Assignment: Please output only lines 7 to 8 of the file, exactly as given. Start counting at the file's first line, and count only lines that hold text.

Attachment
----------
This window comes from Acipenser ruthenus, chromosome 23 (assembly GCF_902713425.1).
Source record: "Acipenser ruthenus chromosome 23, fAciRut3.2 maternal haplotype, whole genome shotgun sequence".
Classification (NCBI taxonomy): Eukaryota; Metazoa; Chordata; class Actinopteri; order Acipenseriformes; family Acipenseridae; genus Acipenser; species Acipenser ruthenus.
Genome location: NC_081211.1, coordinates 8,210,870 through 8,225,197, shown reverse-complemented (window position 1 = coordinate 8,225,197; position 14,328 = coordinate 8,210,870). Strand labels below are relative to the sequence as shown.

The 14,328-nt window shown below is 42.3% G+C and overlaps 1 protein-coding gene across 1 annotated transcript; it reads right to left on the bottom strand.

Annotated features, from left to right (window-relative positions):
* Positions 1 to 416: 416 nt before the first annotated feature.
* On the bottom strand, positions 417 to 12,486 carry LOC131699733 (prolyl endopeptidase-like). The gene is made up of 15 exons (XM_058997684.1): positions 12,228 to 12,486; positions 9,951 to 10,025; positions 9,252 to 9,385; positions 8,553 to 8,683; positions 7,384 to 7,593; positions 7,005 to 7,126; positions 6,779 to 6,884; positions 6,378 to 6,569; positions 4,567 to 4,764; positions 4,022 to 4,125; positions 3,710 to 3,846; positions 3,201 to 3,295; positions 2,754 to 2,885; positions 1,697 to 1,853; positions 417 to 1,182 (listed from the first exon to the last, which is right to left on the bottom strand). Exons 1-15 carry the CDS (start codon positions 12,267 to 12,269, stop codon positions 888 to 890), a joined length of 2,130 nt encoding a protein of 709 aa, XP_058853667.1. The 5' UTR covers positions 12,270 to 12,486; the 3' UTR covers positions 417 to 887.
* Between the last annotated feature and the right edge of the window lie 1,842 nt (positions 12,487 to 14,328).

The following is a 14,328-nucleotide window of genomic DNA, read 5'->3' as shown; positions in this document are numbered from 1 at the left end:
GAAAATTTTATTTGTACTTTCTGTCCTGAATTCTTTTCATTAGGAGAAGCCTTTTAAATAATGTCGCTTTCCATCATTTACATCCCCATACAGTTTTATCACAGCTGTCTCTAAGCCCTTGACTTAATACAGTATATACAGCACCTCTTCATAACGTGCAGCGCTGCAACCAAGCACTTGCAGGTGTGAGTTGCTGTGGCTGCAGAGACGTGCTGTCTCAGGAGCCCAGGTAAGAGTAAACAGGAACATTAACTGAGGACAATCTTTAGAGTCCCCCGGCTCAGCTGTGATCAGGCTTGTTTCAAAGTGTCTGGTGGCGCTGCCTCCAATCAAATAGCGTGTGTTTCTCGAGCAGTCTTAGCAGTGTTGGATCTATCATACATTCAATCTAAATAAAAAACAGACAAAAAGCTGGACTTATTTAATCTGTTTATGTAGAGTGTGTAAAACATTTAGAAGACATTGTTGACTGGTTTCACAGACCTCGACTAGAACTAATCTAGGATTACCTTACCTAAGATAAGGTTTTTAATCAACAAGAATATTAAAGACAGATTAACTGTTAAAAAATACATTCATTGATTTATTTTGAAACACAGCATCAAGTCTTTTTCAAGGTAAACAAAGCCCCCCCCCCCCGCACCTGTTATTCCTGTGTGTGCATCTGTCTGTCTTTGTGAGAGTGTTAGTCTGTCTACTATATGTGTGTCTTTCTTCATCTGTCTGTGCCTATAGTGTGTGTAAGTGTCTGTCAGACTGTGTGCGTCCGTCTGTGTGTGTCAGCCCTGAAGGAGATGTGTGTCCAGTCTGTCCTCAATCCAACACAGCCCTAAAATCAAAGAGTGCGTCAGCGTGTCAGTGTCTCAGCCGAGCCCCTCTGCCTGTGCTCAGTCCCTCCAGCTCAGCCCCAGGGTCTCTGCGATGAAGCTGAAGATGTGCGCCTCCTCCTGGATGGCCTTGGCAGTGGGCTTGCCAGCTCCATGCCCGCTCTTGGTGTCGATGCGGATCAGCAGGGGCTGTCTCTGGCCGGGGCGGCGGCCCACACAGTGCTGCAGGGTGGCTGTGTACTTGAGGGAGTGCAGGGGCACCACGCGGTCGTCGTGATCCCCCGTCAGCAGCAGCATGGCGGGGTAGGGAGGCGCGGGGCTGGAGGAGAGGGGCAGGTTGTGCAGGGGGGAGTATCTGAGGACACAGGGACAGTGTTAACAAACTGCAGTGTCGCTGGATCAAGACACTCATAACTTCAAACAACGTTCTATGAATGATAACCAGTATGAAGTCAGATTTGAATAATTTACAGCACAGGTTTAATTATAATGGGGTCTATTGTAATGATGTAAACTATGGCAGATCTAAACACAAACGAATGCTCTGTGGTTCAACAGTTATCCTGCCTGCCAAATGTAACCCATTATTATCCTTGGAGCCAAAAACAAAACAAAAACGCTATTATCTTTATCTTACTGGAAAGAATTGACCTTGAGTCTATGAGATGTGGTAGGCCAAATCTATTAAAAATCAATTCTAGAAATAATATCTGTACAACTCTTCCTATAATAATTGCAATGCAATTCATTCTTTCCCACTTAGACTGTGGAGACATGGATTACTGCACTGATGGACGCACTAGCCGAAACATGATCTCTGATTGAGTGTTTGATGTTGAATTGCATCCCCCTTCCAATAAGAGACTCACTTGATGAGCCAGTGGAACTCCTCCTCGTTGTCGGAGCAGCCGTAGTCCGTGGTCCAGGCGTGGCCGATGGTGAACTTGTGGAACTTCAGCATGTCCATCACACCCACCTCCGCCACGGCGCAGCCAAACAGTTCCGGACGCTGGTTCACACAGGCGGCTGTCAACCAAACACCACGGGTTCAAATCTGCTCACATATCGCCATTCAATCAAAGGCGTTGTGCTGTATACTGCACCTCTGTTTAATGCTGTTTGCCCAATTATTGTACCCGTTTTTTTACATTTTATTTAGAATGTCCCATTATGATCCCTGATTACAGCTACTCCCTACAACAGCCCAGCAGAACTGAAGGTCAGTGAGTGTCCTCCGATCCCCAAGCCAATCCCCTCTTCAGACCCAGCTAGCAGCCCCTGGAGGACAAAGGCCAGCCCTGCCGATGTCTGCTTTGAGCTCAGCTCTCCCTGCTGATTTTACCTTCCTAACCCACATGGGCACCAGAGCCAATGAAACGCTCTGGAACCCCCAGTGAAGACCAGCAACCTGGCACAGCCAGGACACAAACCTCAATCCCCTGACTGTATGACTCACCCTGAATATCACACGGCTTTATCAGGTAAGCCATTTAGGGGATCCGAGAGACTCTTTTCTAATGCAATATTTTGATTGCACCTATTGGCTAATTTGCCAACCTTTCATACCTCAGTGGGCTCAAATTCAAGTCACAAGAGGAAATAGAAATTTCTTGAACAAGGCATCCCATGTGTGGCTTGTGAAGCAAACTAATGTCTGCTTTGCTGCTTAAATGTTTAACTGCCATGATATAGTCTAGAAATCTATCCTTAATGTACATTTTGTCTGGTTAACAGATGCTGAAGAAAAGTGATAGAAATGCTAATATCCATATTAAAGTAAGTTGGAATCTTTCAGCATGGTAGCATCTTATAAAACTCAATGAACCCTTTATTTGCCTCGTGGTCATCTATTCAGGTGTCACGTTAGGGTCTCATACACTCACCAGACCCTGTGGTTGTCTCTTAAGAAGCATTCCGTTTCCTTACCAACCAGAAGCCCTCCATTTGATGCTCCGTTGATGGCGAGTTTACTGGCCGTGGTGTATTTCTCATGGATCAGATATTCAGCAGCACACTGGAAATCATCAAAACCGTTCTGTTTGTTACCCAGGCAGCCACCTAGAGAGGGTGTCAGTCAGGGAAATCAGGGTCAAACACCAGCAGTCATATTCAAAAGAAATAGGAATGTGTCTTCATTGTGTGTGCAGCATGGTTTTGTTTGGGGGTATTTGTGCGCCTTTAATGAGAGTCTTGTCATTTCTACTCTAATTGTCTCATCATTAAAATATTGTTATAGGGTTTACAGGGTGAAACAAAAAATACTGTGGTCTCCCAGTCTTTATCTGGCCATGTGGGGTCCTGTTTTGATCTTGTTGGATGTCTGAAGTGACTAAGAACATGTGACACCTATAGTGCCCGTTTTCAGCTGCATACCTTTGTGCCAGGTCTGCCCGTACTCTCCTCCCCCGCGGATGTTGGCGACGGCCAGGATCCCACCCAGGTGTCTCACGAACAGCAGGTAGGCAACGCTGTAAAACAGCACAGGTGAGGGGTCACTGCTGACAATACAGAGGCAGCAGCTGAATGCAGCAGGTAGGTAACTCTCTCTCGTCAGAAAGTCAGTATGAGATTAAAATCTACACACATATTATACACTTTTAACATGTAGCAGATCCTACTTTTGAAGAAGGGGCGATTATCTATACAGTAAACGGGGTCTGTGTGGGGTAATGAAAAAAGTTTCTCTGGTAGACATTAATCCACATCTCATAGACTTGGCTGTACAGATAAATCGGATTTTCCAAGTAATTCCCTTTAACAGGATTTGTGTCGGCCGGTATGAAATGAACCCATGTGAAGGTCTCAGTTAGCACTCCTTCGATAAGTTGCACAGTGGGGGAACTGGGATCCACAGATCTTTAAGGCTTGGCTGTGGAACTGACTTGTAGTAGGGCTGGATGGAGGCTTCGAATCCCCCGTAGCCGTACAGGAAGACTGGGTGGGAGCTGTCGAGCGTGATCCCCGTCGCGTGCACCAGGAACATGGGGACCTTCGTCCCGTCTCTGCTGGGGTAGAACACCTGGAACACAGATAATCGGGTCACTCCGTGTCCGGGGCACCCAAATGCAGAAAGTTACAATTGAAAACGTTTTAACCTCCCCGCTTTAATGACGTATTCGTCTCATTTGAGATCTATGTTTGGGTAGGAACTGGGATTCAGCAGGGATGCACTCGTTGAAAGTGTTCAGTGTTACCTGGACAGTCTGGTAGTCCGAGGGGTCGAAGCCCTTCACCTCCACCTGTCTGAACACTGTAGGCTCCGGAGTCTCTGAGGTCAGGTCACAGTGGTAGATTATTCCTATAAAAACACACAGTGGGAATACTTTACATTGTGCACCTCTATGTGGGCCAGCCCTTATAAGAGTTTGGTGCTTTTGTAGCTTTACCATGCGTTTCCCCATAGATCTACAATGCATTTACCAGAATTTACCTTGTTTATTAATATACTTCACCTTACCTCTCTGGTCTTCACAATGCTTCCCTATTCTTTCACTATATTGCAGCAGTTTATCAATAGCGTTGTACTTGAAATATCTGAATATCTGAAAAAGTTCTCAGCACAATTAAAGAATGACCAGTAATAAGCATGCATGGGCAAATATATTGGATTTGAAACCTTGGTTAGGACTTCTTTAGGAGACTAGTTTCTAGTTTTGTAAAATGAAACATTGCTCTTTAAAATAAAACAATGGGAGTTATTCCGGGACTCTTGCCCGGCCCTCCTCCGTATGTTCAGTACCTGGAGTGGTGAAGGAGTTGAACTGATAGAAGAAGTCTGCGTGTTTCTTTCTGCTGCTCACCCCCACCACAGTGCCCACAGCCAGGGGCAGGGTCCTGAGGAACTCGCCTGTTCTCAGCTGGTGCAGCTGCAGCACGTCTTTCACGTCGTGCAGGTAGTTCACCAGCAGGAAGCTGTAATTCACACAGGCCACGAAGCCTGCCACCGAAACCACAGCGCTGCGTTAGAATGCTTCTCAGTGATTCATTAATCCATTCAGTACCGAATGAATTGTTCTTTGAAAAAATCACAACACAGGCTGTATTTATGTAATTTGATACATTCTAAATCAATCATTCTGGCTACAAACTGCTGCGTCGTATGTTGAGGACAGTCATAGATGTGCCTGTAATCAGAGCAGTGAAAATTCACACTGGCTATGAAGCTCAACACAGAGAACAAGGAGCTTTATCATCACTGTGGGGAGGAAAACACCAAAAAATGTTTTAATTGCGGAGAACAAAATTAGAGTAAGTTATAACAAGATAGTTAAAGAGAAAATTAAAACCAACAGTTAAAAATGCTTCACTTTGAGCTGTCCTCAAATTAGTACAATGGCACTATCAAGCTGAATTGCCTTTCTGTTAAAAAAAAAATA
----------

* Positions 1 to 416: 416 nt before the first annotated feature.
* On the bottom strand, positions 417 to 12,486 carry LOC131699733 (prolyl endopeptidase-like). The gene is made up of 15 exons (XM_058997684.1): positions 12,228 to 12,486; positions 9,951 to 10,025; positions 9,252 to 9,385; positions 8,553 to 8,683; positions 7,384 to 7,593; positions 7,005 to 7,126; positions 6,779 to 6,884; positions 6,378 to 6,569; positions 4,567 to 4,764; positions 4,022 to 4,125; positions 3,710 to 3,846; positions 3,201 to 3,295; positions 2,754 to 2,885; positions 1,697 to 1,853; positions 417 to 1,182 (listed from the first exon to the last, which is right to left on the bottom strand). Exons 1-15 carry the CDS (start codon positions 12,267 to 12,269, stop codon positions 888 to 890), a joined length of 2,130 nt encoding a protein of 709 aa, XP_058853667.1. The 5' UTR covers positions 12,270 to 12,486; the 3' UTR covers positions 417 to 887.